‘John Williams on The Empire Strikes Back’ (1980)

John Williams on The Empire Strikes Back – Alan Arnold (from the OST liner notes) – 1980

Alan Arnold: Let’s talk about the orchestra.

John Williams: The music for STAR WARS provided me with my first opportunity to work with the London Symphony Orchestra. THE EMPIRE STRIKE BACK is the fifth soundtrack I have done in the past three years with this great orchestra. Performing film scores is not a new thing to them. They played the film scores of William Walton and Vaughan Williams and that goes back many years. They bring to a recording an ensemble precision and balance that comes from being a group of people who play together fifty-two weeks a year.

AA: Is it physically larger than other orchestras?

JW: Most symphony orchestras comprise 104 players and during the recording of this score the number varied depending on the type of music being played. Sometimes we would have 80 players, other days over 90, and for the most elaborate passages and the finale we had the full complement of 104.

AA: Did you change the composition of the orchestra for this recording?

JW: Many passages required special instrumentation. For example, the music for “Battle in the Snow” has unusual orchestration calling for five piccolos, five oboes, a battery of eight percussion, two grand pianos, two or three harps, in addition to the normal orchestra complement. This was necessary in order to achieve a bizarre mechanical, brutal sound for the sequence showing Imperial Walkers, which are frightening inventions advancing across a snowscape.

AA: How long did it take to record the score for THE EMPIRE STRIKES BACK?

JW: We did eighteen sessions of three hours each spread over a period of two weeks. That’s quite a bit of time, but we had a lot of music. We did nearly two hours of music for the film and for the LP. In a normal symphony setting you wouldn’t need eighteen sessions to record an LP with an hour-long piece on either side. But in recording for film you have problems of synchronisation that slow down the process, especially in a score for a film so complex as THE EMPIRE STRIKES BACK.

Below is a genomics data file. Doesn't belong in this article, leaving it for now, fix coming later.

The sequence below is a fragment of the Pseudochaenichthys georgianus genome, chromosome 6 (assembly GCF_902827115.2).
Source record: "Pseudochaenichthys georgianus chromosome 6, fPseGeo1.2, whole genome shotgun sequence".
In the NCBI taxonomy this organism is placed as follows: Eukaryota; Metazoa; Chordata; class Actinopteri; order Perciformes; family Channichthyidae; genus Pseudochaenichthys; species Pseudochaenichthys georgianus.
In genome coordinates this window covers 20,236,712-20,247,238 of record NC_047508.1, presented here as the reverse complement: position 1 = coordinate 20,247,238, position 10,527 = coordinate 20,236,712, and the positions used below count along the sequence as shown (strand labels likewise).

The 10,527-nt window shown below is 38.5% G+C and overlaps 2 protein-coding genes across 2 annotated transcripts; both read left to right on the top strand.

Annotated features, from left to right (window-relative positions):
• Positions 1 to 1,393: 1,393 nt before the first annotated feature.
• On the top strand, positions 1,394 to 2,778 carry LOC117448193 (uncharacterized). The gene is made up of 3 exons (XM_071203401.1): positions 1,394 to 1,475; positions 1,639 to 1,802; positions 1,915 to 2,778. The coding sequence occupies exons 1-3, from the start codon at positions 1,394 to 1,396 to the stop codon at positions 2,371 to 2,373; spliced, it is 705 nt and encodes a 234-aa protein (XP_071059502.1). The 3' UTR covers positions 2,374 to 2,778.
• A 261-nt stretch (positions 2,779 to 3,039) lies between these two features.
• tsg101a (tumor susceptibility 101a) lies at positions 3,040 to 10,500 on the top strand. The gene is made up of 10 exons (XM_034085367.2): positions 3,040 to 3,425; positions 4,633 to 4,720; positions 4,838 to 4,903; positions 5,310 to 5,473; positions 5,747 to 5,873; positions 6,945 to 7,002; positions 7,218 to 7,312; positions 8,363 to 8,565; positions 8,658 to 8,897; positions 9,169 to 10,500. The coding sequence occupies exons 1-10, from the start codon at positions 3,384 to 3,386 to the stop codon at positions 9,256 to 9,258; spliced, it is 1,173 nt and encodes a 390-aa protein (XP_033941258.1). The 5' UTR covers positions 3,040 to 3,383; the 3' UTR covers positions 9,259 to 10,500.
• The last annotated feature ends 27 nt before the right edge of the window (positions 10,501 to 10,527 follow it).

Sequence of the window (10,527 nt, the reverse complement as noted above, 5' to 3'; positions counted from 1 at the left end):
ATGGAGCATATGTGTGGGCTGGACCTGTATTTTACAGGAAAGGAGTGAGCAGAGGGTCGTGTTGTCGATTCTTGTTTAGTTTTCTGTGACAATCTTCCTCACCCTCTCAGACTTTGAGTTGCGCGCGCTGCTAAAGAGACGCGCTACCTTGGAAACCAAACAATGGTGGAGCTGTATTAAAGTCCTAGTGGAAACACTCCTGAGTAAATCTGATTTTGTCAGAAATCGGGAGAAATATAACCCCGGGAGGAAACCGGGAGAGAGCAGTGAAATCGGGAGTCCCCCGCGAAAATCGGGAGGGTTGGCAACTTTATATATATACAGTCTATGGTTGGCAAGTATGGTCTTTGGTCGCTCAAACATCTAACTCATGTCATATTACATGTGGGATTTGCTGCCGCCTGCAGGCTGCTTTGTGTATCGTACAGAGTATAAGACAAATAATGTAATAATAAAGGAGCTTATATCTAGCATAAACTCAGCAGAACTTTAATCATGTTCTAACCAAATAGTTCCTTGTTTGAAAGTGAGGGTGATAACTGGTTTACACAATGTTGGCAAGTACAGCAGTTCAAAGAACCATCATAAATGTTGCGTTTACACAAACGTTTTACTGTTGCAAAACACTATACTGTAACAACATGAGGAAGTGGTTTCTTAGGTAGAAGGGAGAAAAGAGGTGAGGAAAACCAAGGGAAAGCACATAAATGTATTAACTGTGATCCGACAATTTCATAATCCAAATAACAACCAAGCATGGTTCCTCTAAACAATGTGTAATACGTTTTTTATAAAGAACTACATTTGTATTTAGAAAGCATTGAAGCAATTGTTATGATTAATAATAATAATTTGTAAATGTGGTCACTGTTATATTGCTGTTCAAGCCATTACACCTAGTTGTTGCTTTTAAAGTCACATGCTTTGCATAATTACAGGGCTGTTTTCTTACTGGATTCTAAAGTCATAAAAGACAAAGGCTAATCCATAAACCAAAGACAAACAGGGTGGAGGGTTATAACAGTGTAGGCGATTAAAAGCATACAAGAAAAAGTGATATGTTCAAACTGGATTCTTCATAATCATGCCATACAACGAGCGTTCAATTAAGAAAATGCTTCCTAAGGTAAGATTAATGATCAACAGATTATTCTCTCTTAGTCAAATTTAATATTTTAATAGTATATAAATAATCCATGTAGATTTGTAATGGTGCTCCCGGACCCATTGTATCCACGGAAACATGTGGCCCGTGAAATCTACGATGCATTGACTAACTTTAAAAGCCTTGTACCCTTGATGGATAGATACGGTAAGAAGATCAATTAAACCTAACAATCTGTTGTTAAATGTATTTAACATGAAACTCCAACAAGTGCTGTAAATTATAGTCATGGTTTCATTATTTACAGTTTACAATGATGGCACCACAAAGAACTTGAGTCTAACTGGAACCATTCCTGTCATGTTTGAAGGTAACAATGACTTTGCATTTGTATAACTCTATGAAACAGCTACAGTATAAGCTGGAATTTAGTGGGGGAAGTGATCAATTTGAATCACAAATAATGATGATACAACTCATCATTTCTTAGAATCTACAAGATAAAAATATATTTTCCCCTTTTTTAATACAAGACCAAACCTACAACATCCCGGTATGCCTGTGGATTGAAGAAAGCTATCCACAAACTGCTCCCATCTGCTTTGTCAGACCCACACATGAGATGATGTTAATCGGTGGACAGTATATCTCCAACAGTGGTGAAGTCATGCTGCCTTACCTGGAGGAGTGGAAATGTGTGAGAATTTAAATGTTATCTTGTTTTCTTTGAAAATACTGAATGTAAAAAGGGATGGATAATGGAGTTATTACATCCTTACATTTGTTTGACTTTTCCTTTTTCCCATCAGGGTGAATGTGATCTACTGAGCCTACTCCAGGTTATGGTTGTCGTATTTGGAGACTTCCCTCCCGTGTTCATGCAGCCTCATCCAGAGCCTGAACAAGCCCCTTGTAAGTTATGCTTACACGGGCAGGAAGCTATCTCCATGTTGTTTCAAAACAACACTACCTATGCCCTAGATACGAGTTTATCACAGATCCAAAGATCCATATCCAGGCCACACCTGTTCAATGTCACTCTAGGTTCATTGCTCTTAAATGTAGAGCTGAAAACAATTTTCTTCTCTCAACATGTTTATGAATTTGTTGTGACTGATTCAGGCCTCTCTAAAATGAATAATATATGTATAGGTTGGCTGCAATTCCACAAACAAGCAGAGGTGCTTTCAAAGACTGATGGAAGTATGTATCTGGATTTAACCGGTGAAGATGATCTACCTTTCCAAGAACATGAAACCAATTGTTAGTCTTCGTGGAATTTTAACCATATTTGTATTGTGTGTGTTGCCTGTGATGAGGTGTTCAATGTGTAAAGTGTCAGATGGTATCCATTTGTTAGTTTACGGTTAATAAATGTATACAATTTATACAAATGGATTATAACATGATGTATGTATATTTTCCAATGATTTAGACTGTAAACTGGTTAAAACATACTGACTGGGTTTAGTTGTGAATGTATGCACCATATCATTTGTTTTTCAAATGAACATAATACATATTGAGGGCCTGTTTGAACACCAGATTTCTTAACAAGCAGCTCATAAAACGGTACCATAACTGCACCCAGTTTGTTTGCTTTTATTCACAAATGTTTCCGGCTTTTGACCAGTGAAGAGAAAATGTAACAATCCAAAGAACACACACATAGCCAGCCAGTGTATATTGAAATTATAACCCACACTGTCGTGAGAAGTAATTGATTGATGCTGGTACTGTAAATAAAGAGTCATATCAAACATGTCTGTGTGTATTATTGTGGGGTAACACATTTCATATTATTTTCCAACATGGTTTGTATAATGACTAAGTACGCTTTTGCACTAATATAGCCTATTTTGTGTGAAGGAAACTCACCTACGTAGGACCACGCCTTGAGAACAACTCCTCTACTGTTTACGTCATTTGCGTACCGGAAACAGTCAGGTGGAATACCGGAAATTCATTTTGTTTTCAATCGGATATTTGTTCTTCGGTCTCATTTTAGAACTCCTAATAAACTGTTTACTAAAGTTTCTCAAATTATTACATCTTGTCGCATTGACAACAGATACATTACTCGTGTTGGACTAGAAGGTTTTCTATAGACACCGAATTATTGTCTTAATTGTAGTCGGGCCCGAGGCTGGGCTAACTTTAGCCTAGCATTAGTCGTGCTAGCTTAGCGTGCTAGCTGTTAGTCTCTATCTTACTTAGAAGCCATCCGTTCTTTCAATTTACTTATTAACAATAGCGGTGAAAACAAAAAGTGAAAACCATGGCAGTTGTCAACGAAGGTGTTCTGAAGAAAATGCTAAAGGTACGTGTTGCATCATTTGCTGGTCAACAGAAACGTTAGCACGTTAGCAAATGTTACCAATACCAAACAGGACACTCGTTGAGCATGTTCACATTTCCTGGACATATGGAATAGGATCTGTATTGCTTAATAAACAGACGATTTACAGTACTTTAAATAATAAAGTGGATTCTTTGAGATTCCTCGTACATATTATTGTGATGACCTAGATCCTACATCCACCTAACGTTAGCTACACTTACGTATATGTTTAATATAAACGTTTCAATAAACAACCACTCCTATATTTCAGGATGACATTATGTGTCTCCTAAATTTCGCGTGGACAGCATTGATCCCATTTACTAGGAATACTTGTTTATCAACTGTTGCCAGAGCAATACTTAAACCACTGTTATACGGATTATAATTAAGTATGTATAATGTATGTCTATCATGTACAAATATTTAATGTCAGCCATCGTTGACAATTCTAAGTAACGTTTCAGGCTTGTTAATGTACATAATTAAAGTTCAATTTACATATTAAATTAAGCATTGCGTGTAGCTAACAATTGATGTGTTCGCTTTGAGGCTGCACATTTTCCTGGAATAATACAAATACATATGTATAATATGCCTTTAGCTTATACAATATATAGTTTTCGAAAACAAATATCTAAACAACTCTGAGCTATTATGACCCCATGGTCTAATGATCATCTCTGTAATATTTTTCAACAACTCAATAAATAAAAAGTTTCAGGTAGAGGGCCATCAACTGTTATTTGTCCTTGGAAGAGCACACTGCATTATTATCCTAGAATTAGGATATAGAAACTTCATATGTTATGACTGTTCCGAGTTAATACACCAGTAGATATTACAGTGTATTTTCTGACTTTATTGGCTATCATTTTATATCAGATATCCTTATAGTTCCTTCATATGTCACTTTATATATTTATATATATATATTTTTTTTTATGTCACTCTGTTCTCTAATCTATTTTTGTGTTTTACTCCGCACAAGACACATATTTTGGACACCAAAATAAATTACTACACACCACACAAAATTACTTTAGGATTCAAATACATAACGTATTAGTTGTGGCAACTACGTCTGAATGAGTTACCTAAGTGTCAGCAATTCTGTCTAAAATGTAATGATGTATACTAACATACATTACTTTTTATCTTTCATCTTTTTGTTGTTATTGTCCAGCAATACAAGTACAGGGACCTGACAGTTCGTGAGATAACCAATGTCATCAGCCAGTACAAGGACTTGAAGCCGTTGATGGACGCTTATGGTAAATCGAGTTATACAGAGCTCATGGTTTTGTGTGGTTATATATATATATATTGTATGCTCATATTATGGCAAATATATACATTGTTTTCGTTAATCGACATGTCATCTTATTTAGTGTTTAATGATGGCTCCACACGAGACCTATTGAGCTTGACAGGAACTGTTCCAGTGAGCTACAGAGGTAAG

AA: How much music did you have to compose?

JW: I wrote 117 minutes of music for this picture. It opens with the STAR WARS March and it includes the Force theme. With that as a basis I wanted to try to develope material that would wed with the original and sound like part of an organic whole: something different, something new, but an extension of what already existed. So, in the creation of new themes and the handling of the original material, the task, both in concept and instrumentation, was one of extending something that I had written three years before. I had to look back while at the same time begin again and extend.

AA: About film music in general, where did it all begin?

JW: Some scores were written to accompany silent films. Saint-Saens wrote one. It is all really an outgrowth of incidental music for the theater. Later, potpourris of standard words were put together in music libraries in Hollywood or in London –strung-together bits of repertory music– and were sent to the pit orchestras in the big city movie houses. When sound came in, the first film music was done by composers from the theater. Original commissioned music, like the great scores done for Eisenstein, were notable exceptions. But I would say that music in film is a very new thing relatively. We’ve just begun to understand the audio-visual process, the very subtle and complex affair that is seeing/hearing. How much do we see when we hear? How do these relationships change? How can we manipulate them?